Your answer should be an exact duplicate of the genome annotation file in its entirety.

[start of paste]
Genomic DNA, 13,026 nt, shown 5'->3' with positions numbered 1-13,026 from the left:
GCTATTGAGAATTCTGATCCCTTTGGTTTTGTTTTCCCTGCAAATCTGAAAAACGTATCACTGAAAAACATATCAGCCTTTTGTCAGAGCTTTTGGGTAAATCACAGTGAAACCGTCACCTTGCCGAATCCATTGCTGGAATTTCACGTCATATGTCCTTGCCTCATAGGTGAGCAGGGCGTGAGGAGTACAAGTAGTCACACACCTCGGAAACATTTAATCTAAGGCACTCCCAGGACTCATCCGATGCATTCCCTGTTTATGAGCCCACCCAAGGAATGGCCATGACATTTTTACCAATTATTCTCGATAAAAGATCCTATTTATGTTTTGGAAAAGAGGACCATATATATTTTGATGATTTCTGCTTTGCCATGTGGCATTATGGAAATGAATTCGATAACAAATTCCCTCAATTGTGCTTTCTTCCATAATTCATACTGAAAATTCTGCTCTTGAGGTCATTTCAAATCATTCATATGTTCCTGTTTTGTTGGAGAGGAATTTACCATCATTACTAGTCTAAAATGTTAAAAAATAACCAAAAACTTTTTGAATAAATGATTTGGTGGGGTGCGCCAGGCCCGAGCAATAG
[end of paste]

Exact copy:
Genomic DNA, 13,026 nt, shown 5'->3' with positions numbered 1-13,026 from the left:
GCTATTGAGAATTCTGATCCCTTTGGTTTTGTTTTCCCTGCAAATCTGAAAAACGTATCACTGAAAAACATATCAGCCTTTTGTCAGAGCTTTTGGGTAAATCACAGTGAAACCGTCACCTTGCCGAATCCATTGCTGGAATTTCACGTCATATGTCCTTGCCTCATAGGTGAGCAGGGCGTGAGGAGTACAAGTAGTCACACACCTCGGAAACATTTAATCTAAGGCACTCCCAGGACTCATCCGATGCATTCCCTGTTTATGAGCCCACCCAAGGAATGGCCATGACATTTTTACCAATTATTCTCGATAAAAGATCCTATTTATGTTTTGGAAAAGAGGACCATATATATTTTGATGATTTCTGCTTTGCCATGTGGCATTATGGAAATGAATTCGATAACAAATTCCCTCAATTGTGCTTTCTTCCATAATTCATACTGAAAATTCTGCTCTTGAGGTCATTTCAAATCATTCATATGTTCCTGTTTTGTTGGAGAGGAATTTACCATCATTACTAGTCTAAAATGTTAAAAAATAACCAAAAACTTTTTGAATAAATGATTTGGTGGGGTGCGCCAGGCCCGAGCAATAG